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Only the Valiant

From Wikipedia, the free encyclopedia

Only the Valiant
Otvpos.jpg
Directed byGordon Douglas
Written byCharles Marquis Warren (novel)
Screenplay byEdmund H. North
Harry Brown
Produced byWilliam Cagney
StarringGregory Peck
Barbara Payton
Ward Bond
CinematographyLionel Lindon
Edited byWalter Hannemann
Robert S. Seiter
Music byFranz Waxman
Production
company
William Cagney Productions
Distributed byWarner Bros.
Release date
  • April 13, 1951 (1951-04-13) (United States)
Running time
105 minutes
CountryUnited States
LanguageEnglish
Budget$1,499,000[1]
Box office$3,085,000[1]
$2 million (US rentals)[2]

Only the Valiant, also known as Fort Invincible, is a 1951 Western film produced by William Cagney (younger brother of James Cagney), directed by Gordon Douglas and starring Gregory Peck, Barbara Payton, and Ward Bond. The screenplay was written by Edmund H. North and Harry Brown, based on the 1943 novel of the same name by Charles Marquis Warren.[3]

Gregory Peck, in a role he considered a low point of his career,[4] plays Captain Richard Lance, a by-the-book West Point graduate who is not very popular with the men under his command.

Plot

Following the American Civil War, peace is maintained in the New Mexico Territory by Fort Invincible, a fortification set up outside a mountain pass that blocks marauding bands of Apache. The Apache are able to eventually take the fort by cutting off its water supply, then assaulting the fort when its garrison is at its weakest and killing all the defenders.

Captain Richard Lance arrives with a patrol soon after the battle and captures Tucsos, the charismatic leader of the Apache. Lance's scout advises the captain to kill Tucsos, but Lance will not shoot a prisoner.

Back at the headquarters of the 5th Cavalry, the invalid commanding officer orders Lance to assign an officer to command an escort to take Tucsos to a larger post. Lance decides to lead the patrol himself, but at the last minute, the colonel says he needs Lance to stay at the fort in case of an Apache attack, and orders him to assign another (but more popular) officer, Lieutenant Holloway, to lead the small group of men escorting Tucsos. The Apache free Tucsos and Lieutenant Holloway ends up dead. The men at the fort blame Captain Lance, unaware of the colonel's order. They believe that his decision to assign Lieutenant Holloway to the dangerous mission was for a personal reason (both officers were vying for the affection of Cathy Eversham, an officer's daughter). Cathy Eversham believes it too, and bitterly breaks up with him.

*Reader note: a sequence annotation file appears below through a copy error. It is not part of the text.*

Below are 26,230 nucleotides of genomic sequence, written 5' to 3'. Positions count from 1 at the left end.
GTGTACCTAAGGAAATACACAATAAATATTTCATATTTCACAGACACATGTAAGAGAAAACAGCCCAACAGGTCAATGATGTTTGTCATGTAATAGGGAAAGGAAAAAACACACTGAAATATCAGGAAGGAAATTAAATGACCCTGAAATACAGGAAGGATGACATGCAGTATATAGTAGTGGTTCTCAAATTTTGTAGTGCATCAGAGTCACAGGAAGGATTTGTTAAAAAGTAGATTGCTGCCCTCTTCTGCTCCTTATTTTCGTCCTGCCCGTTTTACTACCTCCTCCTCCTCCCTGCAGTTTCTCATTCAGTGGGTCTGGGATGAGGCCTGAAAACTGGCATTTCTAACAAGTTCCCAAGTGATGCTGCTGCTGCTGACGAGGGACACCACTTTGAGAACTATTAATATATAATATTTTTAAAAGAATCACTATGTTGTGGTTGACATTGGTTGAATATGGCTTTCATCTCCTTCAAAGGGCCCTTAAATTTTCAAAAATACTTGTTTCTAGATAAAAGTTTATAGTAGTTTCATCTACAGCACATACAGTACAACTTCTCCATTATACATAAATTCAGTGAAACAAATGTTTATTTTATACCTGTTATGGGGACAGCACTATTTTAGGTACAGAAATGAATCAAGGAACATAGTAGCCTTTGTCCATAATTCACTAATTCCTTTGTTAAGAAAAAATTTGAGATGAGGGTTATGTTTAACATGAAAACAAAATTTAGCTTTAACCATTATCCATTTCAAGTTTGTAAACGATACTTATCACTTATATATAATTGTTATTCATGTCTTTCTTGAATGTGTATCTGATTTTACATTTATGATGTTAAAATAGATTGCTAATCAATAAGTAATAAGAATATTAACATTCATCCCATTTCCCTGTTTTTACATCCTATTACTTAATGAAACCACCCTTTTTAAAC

Lance's standing with the soldiers at the fort only gets worse when he assembles a group of misfit cavalrymen to hold off the rampaging Indians at the ruins of Fort Invincible, which is considered a suicide mission.

Cast

Reception

According to Warner Bros accounts, the film earned $1,796,000 domestically and $1,630,000 foreign.[1]

Time Out said "The often brutal physical confrontations show the kind of edge [the director] could deliver when he put his mind to it, and a sinewy, unsympathetic Peck impresses."[5] Leonard Maltin says it is "unusually brutal."[6] In a review of the 2013 Blu-ray release, Creative Loafing assessed that "This middling Western isn't awful so much as it's awfully indifferent." The reviewer cited a routine and largely nonsensical plot, but praised the fun supporting performances from Ward Bond and Lon Chaney, Jr., and gave the film two stars.[4]

See also

References

  1. ^ a b c Warner Bros financial information in The William Shaefer Ledger. See Appendix 1, Historical Journal of Film, Radio and Television, (1995) 15:sup1, 1-31 p 31 DOI: 10.1080/01439689508604551
  2. ^ 'The Top Box Office Hits of 1951', Variety, January 2, 1952
  3. ^ Warren, Charles Marquis (1943). Only the Valiant. New York City: Macmillan Company. ASIN B0007E8HNG.
  4. ^ a b Brunson, Matt (September 10, 2013). "And Then There Were None, The Spy Who Came In from the Cold, Scanners Sequels Among New Home Entertainment Titles". Creative Loafing. Retrieved March 1, 2020.
  5. ^ "Only the Valiant". Time Out London.
  6. ^ Maltin, Leonard. "Leonard Maltin’s Classic Movie Guide", 2005.

Further reading

External links

This page was last edited on 22 October 2021, at 13:57
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